When I got married, I remember telling my husband, “I’m excited, but I don’t know why…nothing’s really going to change.” In many ways, that was true; we had been living together for four years, we already had a joint bank account, and we were working toward the same career goals we always had been. The marriage license didn’t change anything about our day-to-day routine—but in one way, things were very different.
After our wedding, my husband and I were officially our own little family. While before we’d been two people who loved each other and lived together, now we were a family unit—and that came with its own set of rules.
Marriage changes every relationship in your life, from your family to your friends, and that means there are new boundaries that need adjusting. You might be experiencing that right now (or maybe you’re long overdue for the adjustment). Here are a few tips for setting boundaries with your loved ones.
Setting Boundaries with Your Own Parents
Your parents have likely been a source of wisdom your entire life. As a result, they’ve been your confidantes—and they probably know a lot about your relationship with your spouse. It may seem natural to continue mining them for wisdom after the wedding, but this can actually put a strain on the marriage if you aren’t careful.
Set boundaries with your parents when it comes to the physical, emotional, and financial aspects of your marriage. These are some of the most sensitive parts of a new marriage and talking about them with others can really hurt your husband or wife (or weird out your parents—they don’t need to know what’s happening in your bedroom).
There are some exceptions to this rule. If you’re in an abusive situation, obviously it’s OK to tell someone out of your marriage and get help. But if everything is going fine, it’s best not to run to mom and dad over every little spat with your spouse. This will put undue stress on your marriage and could possibly sour your spouse’s relationship with their in-laws. Just keep those topics off the table.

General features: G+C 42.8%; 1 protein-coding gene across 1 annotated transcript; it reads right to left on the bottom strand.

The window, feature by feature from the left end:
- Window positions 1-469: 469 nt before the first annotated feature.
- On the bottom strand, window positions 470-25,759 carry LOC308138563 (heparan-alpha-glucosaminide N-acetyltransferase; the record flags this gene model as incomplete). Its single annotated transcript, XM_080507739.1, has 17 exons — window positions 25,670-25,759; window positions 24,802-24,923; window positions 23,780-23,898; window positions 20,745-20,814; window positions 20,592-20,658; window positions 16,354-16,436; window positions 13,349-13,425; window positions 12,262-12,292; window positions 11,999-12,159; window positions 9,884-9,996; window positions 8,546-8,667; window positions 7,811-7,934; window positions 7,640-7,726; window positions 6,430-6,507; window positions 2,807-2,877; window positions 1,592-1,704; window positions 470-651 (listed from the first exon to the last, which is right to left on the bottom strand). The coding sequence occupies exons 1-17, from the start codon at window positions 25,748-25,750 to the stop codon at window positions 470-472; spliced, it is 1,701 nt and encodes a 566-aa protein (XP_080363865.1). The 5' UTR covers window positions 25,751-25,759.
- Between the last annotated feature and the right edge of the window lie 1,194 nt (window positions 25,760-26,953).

Setting Boundaries with Your In-Laws
Setting boundaries with your in-laws is a tricky business. You know your own parents well enough to just ask them to respect your privacy, but what about these new adults you don’t really know as well? How are you supposed to tell them to butt out of your business?
In a perfect world, you won’t have to worry about that. Your partner should be responsible for setting boundaries with their parents, just like you did with yours. But if you do run into a situation where your in-laws don’t get the message, you’ll have to use a firmer hand. The key here is to present a united front. You and your partner should have a conversation with your in-laws together. Tell them that while you do love them and appreciate their interest in your marriage, there are some topics where you simply don’t want their input. You may have to have this conversation many times over the years, but if you are kind (yet firm) each time, they’ll get the message—for a little while, anyway.
Setting Boundaries with Your Friends
Your friends are the people who know you best—the family you choose, as they say. These folks probably know everything about your relationship, from the first time you kissed to what your spouse whispered as you approached the altar at the wedding. But now that you’re married, you might need to be a little more tight-lipped when you go out for girls’ night.
The parental boundaries are usually a non-issue with your peers (they already know not to ask about money), but what can you talk about? Where can you seek your friends’ advice? What should you avoid? The answer depends entirely on you and your spouse. The two of you should sit down and decide what boundaries you’d like to set with your friends. After all, we all have different insecurities, and it’s important that you know before you start talking what topics will bruise your husband or wife’s ego.
Setting boundaries will inevitably take some trial and error. You may forget that a topic is off-limits, or someone in your life might be pushier than you’d expected. But if you and your partner stand firm and stick to the boundaries you’ve set, eventually everyone will get on board. The result: your marriage will be stronger, and your friendships will take on a new shape.